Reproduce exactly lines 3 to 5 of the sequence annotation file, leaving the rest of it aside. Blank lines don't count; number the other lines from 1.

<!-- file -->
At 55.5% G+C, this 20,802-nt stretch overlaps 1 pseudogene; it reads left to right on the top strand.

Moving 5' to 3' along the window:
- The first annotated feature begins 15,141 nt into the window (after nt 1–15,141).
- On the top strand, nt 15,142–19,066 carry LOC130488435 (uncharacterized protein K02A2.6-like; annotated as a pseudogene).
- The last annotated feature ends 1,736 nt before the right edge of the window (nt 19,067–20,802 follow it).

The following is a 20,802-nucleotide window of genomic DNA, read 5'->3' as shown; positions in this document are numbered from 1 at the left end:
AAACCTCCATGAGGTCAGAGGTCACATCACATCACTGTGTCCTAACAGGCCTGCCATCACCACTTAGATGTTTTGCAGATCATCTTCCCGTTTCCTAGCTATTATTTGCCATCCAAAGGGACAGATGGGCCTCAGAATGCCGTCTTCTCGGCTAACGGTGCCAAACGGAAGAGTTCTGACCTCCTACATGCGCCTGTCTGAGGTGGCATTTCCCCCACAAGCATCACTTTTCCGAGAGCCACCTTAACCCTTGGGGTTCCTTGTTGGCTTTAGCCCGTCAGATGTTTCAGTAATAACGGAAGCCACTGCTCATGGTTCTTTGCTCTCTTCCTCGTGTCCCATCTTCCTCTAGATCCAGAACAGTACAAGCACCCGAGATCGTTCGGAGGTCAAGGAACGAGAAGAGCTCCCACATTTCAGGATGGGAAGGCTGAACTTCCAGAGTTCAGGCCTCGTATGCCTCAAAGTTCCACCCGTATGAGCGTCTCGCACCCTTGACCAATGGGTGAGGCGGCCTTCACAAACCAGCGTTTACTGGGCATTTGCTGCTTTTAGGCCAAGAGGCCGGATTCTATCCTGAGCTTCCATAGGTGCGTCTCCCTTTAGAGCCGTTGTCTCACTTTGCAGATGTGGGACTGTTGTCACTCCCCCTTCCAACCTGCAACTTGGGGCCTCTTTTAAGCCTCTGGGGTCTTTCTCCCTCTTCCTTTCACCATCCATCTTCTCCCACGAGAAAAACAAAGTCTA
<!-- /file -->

- The first annotated feature begins 15,141 nt into the window (after nt 1–15,141).
- On the top strand, nt 15,142–19,066 carry LOC130488435 (uncharacterized protein K02A2.6-like; annotated as a pseudogene).
- The last annotated feature ends 1,736 nt before the right edge of the window (nt 19,067–20,802 follow it).